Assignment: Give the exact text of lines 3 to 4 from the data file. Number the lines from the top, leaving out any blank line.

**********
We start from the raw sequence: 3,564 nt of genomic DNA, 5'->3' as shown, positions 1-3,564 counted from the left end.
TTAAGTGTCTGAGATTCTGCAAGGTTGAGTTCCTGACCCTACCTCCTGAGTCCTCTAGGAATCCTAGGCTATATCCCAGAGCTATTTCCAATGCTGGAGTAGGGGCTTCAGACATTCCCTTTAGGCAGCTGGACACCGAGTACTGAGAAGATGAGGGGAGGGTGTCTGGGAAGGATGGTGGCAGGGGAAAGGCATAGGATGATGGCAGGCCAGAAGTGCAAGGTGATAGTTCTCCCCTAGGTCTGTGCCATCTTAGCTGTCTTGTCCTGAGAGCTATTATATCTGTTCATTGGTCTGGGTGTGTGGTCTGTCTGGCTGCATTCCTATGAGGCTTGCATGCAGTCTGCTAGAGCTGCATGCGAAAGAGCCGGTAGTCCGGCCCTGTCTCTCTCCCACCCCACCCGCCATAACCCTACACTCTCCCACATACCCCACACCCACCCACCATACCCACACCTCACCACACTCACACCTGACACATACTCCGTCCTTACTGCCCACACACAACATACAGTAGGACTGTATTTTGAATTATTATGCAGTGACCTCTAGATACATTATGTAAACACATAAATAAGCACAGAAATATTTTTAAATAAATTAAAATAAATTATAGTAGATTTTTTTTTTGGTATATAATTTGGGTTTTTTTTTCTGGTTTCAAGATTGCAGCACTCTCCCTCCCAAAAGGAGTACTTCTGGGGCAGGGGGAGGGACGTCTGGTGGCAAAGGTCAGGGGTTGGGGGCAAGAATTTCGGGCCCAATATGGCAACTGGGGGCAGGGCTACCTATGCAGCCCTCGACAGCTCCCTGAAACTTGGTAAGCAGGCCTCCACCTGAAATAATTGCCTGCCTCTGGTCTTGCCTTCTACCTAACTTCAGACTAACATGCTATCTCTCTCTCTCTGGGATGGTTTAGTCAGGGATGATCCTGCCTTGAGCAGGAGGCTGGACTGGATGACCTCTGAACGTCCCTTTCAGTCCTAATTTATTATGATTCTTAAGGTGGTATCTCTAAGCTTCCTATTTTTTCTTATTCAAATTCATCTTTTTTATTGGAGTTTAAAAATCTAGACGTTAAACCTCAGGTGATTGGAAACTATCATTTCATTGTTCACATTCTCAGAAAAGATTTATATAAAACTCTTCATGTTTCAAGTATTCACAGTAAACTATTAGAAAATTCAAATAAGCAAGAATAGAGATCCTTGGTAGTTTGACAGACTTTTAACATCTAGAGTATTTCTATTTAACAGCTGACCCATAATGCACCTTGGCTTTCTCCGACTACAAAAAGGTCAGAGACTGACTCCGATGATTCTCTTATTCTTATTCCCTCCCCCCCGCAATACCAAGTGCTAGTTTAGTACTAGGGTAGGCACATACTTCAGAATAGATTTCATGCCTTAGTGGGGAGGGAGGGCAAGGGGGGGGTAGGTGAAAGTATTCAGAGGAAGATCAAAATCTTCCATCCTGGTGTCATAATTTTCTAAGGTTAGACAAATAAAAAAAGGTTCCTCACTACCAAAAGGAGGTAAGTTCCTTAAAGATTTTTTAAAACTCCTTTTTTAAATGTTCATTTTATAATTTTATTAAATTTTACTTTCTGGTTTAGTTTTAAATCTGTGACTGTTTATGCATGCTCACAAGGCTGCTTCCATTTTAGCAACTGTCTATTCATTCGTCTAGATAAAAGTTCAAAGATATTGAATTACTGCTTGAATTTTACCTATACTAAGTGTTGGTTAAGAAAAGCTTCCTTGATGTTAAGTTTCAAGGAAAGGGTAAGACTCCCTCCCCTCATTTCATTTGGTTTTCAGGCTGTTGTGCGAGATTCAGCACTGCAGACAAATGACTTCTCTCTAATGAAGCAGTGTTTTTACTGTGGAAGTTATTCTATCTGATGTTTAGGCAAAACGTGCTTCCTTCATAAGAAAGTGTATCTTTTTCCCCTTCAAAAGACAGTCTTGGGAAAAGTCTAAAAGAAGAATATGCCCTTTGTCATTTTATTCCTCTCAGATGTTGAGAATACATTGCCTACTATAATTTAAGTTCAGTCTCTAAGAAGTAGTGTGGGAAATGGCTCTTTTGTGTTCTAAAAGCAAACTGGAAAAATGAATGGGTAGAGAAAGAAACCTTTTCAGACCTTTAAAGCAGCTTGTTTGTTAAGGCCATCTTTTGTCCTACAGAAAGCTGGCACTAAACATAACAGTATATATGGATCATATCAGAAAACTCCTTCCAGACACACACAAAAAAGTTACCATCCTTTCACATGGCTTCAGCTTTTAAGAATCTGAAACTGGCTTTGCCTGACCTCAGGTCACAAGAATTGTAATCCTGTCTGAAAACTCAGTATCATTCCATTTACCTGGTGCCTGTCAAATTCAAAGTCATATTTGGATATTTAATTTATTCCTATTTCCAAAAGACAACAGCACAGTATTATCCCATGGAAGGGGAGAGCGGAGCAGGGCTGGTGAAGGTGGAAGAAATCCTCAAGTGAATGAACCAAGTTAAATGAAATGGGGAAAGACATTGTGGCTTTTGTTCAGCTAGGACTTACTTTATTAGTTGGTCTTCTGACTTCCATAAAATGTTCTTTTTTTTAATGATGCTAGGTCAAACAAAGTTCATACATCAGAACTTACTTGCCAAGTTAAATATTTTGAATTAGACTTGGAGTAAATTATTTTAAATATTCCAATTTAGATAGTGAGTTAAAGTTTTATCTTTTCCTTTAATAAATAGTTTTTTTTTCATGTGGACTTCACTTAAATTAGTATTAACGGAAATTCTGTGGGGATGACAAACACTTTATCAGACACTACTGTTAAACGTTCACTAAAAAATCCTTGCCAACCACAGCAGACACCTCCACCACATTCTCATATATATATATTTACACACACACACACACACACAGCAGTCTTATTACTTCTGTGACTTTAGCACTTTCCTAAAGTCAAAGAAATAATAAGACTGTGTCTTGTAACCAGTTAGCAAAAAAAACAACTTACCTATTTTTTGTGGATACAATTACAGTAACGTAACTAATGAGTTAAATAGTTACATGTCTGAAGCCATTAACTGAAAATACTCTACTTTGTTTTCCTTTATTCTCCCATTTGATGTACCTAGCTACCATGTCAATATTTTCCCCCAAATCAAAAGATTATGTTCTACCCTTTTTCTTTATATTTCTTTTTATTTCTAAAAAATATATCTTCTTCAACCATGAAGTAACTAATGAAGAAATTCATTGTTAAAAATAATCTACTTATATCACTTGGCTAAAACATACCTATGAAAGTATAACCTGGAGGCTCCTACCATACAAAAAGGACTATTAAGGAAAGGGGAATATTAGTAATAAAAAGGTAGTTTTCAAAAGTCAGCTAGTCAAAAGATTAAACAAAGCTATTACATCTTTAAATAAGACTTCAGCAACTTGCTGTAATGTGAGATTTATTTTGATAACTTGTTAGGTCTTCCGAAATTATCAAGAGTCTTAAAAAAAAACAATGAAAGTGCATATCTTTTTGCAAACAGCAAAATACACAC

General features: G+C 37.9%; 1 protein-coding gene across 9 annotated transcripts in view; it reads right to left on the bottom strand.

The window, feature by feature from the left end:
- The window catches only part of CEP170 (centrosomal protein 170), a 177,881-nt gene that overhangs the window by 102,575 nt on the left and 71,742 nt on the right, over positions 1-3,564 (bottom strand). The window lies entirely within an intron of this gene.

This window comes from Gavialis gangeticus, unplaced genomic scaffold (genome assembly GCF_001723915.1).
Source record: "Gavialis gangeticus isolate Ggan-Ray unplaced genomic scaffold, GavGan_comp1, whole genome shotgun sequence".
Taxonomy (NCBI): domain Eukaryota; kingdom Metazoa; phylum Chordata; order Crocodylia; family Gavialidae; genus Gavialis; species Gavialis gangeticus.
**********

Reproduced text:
General features: G+C 37.9%; 1 protein-coding gene across 9 annotated transcripts in view; it reads right to left on the bottom strand.

The window, feature by feature from the left end: